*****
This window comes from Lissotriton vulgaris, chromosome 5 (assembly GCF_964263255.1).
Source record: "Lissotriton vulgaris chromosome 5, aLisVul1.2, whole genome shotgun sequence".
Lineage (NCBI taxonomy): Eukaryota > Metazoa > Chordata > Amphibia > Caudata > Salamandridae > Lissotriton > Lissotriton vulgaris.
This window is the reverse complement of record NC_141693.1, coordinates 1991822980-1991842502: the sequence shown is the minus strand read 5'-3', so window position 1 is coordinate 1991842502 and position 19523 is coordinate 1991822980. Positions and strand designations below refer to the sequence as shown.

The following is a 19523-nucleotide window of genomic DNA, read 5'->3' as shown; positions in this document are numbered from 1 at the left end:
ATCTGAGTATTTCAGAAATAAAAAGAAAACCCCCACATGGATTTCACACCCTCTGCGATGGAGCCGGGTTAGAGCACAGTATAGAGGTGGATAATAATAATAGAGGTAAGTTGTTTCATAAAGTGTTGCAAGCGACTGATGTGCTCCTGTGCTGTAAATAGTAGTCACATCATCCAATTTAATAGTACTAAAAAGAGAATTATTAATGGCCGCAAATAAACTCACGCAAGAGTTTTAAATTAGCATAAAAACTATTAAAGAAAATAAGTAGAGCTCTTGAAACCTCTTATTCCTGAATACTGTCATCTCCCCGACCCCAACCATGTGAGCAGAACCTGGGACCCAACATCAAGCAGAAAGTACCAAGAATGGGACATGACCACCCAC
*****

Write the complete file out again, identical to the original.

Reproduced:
This window comes from Lissotriton vulgaris, chromosome 5 (assembly GCF_964263255.1).
Source record: "Lissotriton vulgaris chromosome 5, aLisVul1.2, whole genome shotgun sequence".
Lineage (NCBI taxonomy): Eukaryota > Metazoa > Chordata > Amphibia > Caudata > Salamandridae > Lissotriton > Lissotriton vulgaris.
This window is the reverse complement of record NC_141693.1, coordinates 1991822980-1991842502: the sequence shown is the minus strand read 5'-3', so window position 1 is coordinate 1991842502 and position 19523 is coordinate 1991822980. Positions and strand designations below refer to the sequence as shown.

The following is a 19523-nucleotide window of genomic DNA, read 5'->3' as shown; positions in this document are numbered from 1 at the left end:
ATCTGAGTATTTCAGAAATAAAAAGAAAACCCCCACATGGATTTCACACCCTCTGCGATGGAGCCGGGTTAGAGCACAGTATAGAGGTGGATAATAATAATAGAGGTAAGTTGTTTCATAAAGTGTTGCAAGCGACTGATGTGCTCCTGTGCTGTAAATAGTAGTCACATCATCCAATTTAATAGTACTAAAAAGAGAATTATTAATGGCCGCAAATAAACTCACGCAAGAGTTTTAAATTAGCATAAAAACTATTAAAGAAAATAAGTAGAGCTCTTGAAACCTCTTATTCCTGAATACTGTCATCTCCCCGACCCCAACCATGTGAGCAGAACCTGGGACCCAACATCAAGCAGAAAGTACCAAGAATGGGACATGACCACCCAC